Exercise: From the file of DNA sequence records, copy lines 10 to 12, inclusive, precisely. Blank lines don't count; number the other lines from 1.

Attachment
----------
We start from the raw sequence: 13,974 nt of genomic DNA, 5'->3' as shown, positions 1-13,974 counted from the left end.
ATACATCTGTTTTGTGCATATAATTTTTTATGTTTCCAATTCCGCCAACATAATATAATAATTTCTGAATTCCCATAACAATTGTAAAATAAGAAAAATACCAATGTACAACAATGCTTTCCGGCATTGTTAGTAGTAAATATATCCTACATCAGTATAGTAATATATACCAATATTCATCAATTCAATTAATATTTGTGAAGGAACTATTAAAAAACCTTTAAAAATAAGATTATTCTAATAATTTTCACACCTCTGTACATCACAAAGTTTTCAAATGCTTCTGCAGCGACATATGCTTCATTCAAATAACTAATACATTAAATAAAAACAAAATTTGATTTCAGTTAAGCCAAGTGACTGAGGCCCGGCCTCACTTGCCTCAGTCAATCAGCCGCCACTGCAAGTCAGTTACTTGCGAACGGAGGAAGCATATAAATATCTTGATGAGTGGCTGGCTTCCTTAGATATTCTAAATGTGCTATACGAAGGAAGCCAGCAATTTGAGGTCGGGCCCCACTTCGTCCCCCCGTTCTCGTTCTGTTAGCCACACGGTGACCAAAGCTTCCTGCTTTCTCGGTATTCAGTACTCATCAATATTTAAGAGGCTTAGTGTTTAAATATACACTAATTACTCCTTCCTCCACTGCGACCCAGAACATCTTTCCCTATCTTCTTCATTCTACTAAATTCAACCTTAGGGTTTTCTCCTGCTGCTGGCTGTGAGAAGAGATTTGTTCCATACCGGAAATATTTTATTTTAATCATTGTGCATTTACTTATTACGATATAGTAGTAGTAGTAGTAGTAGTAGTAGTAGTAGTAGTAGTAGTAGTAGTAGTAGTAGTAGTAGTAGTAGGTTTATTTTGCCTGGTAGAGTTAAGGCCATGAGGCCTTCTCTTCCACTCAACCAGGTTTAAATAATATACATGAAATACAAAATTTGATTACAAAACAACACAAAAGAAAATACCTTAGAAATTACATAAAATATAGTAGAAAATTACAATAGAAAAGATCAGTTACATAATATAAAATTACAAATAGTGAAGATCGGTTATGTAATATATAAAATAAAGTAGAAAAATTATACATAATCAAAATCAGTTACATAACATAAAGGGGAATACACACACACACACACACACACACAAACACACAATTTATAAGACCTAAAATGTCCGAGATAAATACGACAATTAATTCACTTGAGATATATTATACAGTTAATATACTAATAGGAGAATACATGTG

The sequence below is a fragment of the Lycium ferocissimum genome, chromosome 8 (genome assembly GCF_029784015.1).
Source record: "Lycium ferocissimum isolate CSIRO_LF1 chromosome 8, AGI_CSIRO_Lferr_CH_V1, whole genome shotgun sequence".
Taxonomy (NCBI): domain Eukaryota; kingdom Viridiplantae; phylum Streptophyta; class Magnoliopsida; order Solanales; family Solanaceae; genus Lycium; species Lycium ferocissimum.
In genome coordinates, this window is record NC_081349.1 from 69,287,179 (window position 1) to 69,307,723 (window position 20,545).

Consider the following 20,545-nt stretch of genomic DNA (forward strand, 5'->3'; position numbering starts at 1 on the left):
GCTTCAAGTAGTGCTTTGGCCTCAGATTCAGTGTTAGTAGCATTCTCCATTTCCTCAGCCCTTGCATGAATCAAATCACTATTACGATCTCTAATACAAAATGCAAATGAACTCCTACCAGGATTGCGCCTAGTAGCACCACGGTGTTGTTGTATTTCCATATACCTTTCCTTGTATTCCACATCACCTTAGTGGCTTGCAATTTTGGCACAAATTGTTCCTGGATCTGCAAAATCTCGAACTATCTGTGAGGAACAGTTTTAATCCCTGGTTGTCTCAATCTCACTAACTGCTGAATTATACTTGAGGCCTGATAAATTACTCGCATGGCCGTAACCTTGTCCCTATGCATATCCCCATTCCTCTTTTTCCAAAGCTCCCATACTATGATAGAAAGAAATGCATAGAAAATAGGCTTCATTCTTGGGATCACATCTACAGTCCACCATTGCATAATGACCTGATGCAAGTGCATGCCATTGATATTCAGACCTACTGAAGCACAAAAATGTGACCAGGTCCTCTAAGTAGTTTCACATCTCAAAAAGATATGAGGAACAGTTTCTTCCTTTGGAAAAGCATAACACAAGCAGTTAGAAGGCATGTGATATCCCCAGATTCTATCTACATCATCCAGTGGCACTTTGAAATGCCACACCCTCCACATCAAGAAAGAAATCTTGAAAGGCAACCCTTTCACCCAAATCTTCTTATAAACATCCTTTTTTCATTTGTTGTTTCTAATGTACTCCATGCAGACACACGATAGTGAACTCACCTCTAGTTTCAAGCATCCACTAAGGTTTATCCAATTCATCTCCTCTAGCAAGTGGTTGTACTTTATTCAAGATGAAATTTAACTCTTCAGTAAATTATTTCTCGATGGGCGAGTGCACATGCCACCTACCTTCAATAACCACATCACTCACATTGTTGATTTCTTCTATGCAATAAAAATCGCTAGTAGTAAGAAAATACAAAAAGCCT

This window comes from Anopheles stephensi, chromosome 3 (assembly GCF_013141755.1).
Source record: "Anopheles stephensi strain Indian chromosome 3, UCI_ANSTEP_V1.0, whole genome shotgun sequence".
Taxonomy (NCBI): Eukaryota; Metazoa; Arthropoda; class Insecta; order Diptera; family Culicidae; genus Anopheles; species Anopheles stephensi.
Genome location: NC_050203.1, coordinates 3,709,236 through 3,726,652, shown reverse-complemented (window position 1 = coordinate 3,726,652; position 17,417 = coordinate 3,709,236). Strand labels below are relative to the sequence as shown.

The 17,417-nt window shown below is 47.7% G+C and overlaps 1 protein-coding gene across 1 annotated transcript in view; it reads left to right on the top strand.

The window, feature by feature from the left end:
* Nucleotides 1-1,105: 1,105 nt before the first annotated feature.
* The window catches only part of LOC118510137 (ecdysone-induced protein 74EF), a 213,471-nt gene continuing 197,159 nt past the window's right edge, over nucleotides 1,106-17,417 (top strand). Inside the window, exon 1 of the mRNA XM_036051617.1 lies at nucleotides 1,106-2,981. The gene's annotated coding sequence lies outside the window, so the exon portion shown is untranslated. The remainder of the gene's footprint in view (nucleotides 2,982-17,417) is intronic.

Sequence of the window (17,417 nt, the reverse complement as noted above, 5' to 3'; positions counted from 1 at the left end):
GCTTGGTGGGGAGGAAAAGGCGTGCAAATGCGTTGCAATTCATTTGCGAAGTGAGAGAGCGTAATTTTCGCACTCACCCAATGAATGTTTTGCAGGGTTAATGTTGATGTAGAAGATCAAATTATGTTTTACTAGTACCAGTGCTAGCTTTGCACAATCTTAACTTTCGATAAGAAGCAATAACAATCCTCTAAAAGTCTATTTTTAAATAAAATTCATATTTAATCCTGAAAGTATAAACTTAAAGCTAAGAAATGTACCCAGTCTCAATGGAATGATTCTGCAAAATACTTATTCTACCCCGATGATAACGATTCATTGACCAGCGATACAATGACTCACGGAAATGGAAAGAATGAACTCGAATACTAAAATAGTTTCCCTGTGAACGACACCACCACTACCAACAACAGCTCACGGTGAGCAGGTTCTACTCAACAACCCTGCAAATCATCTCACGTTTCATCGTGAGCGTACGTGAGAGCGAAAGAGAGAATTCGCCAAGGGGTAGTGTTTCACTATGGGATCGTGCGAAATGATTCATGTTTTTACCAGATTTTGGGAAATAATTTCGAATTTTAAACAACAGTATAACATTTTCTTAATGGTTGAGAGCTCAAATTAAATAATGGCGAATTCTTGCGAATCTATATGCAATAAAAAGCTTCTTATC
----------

Source record: "Anopheles stephensi strain Indian chromosome 3, UCI_ANSTEP_V1.0, whole genome shotgun sequence".
Taxonomy (NCBI): Eukaryota; Metazoa; Arthropoda; class Insecta; order Diptera; family Culicidae; genus Anopheles; species Anopheles stephensi.
Genome location: NC_050203.1, coordinates 3,709,236 through 3,726,652, shown reverse-complemented (window position 1 = coordinate 3,726,652; position 17,417 = coordinate 3,709,236). Strand labels below are relative to the sequence as shown.